Bioinformatics 06/2010; 26(12):i367-73. · 5.47 Impact Factor
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    ABSTRACT: Multiple somatic rearrangements are often found in cancer genomes; however, the underlying processes of rearrangement and their contribution to cancer development are poorly characterized. Here we use a paired-end sequencing strategy to identify somatic rearrangements in breast cancer genomes. There are more rearrangements in some breast cancers than previously appreciated. Rearrangements are more frequent over gene footprints and most are intrachromosomal. Multiple rearrangement architectures are present, but tandem duplications are particularly common in some cancers, perhaps reflecting a specific defect in DNA maintenance. Short overlapping sequences at most rearrangement junctions indicate that these have been mediated by non-homologous end-joining DNA repair, although varying sequence patterns indicate that multiple processes of this type are operative. Several expressed in-frame fusion genes were identified but none was recurrent. The study provides a new perspective on cancer genomes, highlighting the diversity of somatic rearrangements and their potential contribution to cancer development.
    Nature 12/2009; 462(7276):1005-10. · 38.60 Impact Factor
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    ABSTRACT: We have developed an algorithm to detect copy number variants (CNVs) in homozygous organisms, such as inbred laboratory strains of mice, from short read sequence data. Our novel approach exploits the fact that inbred mice are homozygous at virtually every position in the genome to detect CNVs using a hidden Markov model (HMM). This HMM uses both the density of sequence reads mapped to the genome, and the rate of apparent heterozygous single nucleotide polymorphisms, to determine genomic copy number. We tested our algorithm on short read sequence data generated from re-sequencing chromosome 17 of the mouse strains A/J and CAST/EiJ with the Illumina platform. In total, we identified 118 copy number variants (43 for A/J and 75 for CAST/EiJ). We investigated the performance of our algorithm through comparison to CNVs previously identified by array-comparative genomic hybridization (array CGH). We performed quantitative-PCR validation on a subset of the calls that differed from the array CGH data sets.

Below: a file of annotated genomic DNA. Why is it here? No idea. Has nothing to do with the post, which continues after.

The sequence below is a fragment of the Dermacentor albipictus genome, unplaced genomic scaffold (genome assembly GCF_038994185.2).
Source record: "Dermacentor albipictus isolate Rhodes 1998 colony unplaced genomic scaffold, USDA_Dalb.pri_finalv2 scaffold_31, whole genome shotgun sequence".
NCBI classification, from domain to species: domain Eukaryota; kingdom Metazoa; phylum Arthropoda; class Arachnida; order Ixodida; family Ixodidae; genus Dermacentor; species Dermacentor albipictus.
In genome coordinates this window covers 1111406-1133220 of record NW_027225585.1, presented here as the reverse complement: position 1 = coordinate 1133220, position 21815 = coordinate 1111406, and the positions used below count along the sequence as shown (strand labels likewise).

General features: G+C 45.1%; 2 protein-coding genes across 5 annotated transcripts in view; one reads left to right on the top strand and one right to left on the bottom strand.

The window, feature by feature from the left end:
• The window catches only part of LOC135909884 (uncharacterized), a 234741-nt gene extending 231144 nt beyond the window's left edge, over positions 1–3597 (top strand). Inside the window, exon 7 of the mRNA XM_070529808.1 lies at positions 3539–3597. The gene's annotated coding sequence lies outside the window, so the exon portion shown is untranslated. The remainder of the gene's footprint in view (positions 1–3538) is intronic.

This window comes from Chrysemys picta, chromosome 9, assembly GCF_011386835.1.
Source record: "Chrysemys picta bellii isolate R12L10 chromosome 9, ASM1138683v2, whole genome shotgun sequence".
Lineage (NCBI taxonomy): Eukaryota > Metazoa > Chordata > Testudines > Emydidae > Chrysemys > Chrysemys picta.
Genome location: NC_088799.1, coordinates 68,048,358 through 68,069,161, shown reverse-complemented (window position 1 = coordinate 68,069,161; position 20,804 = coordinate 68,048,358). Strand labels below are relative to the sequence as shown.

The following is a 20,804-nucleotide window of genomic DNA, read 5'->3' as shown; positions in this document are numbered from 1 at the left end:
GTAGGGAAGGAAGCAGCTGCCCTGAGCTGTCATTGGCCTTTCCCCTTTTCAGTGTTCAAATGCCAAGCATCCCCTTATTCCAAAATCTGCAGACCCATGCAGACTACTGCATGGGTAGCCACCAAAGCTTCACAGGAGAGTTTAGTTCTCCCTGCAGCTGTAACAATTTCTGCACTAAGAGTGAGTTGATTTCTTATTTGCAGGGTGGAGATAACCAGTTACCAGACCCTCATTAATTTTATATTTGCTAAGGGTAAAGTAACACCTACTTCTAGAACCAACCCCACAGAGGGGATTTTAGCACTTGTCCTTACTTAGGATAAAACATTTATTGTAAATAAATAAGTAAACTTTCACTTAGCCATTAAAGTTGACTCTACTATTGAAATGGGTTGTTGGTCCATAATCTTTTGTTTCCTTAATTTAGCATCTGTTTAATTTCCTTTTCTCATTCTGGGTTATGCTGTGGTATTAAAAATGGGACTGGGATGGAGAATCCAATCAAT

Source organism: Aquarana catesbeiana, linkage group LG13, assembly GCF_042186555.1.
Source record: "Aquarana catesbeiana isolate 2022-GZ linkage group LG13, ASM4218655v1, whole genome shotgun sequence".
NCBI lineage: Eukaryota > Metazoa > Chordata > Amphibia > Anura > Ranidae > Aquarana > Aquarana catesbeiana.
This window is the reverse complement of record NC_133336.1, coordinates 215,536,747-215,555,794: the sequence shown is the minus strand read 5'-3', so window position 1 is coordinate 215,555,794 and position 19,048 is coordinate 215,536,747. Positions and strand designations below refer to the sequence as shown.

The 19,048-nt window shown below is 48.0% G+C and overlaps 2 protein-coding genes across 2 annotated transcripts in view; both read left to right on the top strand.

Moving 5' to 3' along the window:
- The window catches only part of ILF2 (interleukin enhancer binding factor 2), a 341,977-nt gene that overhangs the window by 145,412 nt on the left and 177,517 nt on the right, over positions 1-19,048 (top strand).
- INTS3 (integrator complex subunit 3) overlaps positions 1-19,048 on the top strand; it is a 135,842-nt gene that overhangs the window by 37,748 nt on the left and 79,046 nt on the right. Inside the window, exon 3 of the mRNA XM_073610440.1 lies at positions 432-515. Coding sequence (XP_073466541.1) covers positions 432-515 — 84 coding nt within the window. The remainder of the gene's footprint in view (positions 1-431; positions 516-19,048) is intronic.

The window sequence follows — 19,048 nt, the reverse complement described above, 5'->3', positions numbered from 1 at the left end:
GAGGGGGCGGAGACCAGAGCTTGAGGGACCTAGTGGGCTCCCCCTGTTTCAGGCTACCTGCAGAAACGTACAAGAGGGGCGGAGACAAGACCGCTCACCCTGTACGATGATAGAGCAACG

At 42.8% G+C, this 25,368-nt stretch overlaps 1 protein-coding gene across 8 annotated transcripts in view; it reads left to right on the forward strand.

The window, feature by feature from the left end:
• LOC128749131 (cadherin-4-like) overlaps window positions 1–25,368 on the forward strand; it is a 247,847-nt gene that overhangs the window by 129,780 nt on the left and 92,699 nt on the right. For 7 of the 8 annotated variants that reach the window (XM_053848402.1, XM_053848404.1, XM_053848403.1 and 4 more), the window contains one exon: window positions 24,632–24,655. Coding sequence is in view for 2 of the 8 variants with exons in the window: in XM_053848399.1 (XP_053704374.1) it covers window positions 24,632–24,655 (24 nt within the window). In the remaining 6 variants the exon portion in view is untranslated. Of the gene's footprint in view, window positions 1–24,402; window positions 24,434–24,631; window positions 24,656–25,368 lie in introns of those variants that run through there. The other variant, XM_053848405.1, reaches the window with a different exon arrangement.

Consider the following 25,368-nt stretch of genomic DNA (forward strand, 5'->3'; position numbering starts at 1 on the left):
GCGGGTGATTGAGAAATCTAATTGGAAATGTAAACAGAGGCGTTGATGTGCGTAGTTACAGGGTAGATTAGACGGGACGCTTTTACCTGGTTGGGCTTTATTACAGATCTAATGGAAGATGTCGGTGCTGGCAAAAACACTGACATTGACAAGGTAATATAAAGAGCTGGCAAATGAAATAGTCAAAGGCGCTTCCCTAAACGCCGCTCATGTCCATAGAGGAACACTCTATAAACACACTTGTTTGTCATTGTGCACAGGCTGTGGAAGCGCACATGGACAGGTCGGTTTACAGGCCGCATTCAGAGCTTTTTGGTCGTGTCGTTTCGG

Bioinformatics 12/2009; 26(4):565-7. · 5.47 Impact Factor
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    ABSTRACT: Genome sequences are essential tools for comparative and mutational analyses. Here we present the short read sequence of mouse chromosome 17 from the Mus musculus domesticus derived strain A/J, and the Mus musculus castaneus derived strain CAST/Ei. We describe approaches for the accurate identification of nucleotide and structural variation in the genomes of vertebrate experimental organisms, and show how these techniques can be applied to help prioritize candidate genes within quantitative trait loci.
    Genome biology 10/2009; 10(10):R112. · 10.30 Impact Factor
  • 02/2009;
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    ABSTRACT: Widespread adoption of massively parallel deoxyribonucleic acid (DNA) sequencing instruments has prompted the recent development of de novo short read assembly algorithms. A common shortcoming of the available tools is their inability to efficiently assemble vast amounts of data generated from large-scale sequencing projects, such as the sequencing of individual human genomes to catalog natural genetic variation. To address this limitation, we developed ABySS (Assembly By Short Sequences), a parallelized sequence assembler. As a demonstration of the capability of our software, we assembled 3.5 billion paired-end reads from the genome of an African male publicly released by Illumina, Inc. Approximately 2.76 million contigs > or =100 base pairs (bp) in length were created with an N50 size of 1499 bp, representing 68% of the reference human genome. Analysis of these contigs identified polymorphic and novel sequences not present in the human reference assembly, which were validated by alignment to alternate human assemblies and to other primate genomes.
    Genome Research 02/2009; 19(6):1117-23. · 14.40 Impact Factor